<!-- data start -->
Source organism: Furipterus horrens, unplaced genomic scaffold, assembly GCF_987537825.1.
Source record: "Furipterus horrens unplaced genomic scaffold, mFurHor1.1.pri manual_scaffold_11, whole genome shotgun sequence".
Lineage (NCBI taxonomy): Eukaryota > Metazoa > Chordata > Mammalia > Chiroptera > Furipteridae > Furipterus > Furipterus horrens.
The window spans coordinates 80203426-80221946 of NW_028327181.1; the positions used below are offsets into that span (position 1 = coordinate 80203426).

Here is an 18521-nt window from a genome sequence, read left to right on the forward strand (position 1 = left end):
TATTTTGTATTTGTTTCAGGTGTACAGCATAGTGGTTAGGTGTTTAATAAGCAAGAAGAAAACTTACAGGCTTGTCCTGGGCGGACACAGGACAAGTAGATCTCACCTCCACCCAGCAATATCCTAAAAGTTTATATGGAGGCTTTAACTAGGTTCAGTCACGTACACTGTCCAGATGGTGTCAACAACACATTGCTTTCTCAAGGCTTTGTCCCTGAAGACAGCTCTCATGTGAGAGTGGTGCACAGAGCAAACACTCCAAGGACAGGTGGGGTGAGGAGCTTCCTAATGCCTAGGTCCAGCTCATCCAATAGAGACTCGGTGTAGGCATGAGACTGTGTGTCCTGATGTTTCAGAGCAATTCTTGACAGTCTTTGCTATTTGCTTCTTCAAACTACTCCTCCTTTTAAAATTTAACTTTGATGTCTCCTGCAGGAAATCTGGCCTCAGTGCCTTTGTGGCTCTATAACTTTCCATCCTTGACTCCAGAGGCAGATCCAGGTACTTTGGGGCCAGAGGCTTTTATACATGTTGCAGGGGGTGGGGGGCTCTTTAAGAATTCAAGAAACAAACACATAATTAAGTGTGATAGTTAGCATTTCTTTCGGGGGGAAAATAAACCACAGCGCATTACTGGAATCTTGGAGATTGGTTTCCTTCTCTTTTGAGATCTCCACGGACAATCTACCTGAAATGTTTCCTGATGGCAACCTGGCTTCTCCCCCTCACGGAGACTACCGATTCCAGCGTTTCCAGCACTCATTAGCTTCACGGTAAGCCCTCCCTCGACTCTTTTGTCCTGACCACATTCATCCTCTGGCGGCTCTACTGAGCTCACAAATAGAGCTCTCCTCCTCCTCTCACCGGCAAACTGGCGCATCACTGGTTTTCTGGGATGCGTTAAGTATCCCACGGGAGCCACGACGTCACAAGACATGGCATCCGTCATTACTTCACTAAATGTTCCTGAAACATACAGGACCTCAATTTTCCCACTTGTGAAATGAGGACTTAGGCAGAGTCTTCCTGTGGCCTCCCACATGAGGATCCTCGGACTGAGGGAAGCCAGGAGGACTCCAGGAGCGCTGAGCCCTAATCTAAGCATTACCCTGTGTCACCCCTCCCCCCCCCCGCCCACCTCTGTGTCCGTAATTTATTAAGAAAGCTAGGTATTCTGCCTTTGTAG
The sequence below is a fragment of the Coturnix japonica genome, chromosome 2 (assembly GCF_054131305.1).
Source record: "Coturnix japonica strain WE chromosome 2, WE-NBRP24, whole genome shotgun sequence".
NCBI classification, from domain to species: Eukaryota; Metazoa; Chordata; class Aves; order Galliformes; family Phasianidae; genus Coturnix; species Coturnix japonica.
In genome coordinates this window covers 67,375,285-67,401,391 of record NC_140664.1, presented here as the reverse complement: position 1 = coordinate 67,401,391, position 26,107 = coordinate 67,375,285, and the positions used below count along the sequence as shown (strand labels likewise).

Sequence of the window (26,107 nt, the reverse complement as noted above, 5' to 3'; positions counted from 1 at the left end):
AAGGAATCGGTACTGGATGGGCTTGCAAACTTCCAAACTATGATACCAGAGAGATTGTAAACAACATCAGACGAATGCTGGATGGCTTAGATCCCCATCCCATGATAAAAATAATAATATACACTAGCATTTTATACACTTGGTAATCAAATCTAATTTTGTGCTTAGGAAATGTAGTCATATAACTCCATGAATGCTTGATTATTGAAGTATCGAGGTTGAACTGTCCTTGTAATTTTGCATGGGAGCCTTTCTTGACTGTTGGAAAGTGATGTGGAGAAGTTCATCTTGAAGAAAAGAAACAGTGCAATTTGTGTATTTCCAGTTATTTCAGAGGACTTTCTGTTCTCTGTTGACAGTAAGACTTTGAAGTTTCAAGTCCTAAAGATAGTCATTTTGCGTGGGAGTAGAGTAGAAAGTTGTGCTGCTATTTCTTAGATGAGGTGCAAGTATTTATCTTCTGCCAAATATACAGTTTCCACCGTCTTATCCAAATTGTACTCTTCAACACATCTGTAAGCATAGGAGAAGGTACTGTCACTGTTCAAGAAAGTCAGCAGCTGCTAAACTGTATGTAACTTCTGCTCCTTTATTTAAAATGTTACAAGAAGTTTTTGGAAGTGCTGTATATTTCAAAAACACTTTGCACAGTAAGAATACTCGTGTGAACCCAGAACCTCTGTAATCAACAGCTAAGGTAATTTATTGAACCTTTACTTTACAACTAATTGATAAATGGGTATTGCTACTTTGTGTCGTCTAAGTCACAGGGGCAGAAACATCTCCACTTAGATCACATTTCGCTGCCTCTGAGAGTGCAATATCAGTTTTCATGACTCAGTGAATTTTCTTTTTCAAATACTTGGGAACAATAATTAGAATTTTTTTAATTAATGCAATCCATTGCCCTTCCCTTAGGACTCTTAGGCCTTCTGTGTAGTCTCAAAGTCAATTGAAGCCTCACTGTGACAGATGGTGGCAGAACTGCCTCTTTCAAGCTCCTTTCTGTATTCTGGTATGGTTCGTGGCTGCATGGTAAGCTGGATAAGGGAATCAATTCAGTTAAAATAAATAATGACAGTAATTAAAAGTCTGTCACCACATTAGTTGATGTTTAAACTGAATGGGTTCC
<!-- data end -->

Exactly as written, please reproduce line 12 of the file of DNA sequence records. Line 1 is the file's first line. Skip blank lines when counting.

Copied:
AAGGAATCGGTACTGGATGGGCTTGCAAACTTCCAAACTATGATACCAGAGAGATTGTAAACAACATCAGACGAATGCTGGATGGCTTAGATCCCCATCCCATGATAAAAATAATAATATACACTAGCATTTTATACACTTGGTAATCAAATCTAATTTTGTGCTTAGGAAATGTAGTCATATAACTCCATGAATGCTTGATTATTGAAGTATCGAGGTTGAACTGTCCTTGTAATTTTGCATGGGAGCCTTTCTTGACTGTTGGAAAGTGATGTGGAGAAGTTCATCTTGAAGAAAAGAAACAGTGCAATTTGTGTATTTCCAGTTATTTCAGAGGACTTTCTGTTCTCTGTTGACAGTAAGACTTTGAAGTTTCAAGTCCTAAAGATAGTCATTTTGCGTGGGAGTAGAGTAGAAAGTTGTGCTGCTATTTCTTAGATGAGGTGCAAGTATTTATCTTCTGCCAAATATACAGTTTCCACCGTCTTATCCAAATTGTACTCTTCAACACATCTGTAAGCATAGGAGAAGGTACTGTCACTGTTCAAGAAAGTCAGCAGCTGCTAAACTGTATGTAACTTCTGCTCCTTTATTTAAAATGTTACAAGAAGTTTTTGGAAGTGCTGTATATTTCAAAAACACTTTGCACAGTAAGAATACTCGTGTGAACCCAGAACCTCTGTAATCAACAGCTAAGGTAATTTATTGAACCTTTACTTTACAACTAATTGATAAATGGGTATTGCTACTTTGTGTCGTCTAAGTCACAGGGGCAGAAACATCTCCACTTAGATCACATTTCGCTGCCTCTGAGAGTGCAATATCAGTTTTCATGACTCAGTGAATTTTCTTTTTCAAATACTTGGGAACAATAATTAGAATTTTTTTAATTAATGCAATCCATTGCCCTTCCCTTAGGACTCTTAGGCCTTCTGTGTAGTCTCAAAGTCAATTGAAGCCTCACTGTGACAGATGGTGGCAGAACTGCCTCTTTCAAGCTCCTTTCTGTATTCTGGTATGGTTCGTGGCTGCATGGTAAGCTGGATAAGGGAATCAATTCAGTTAAAATAAATAATGACAGTAATTAAAAGTCTGTCACCACATTAGTTGATGTTTAAACTGAATGGGTTCC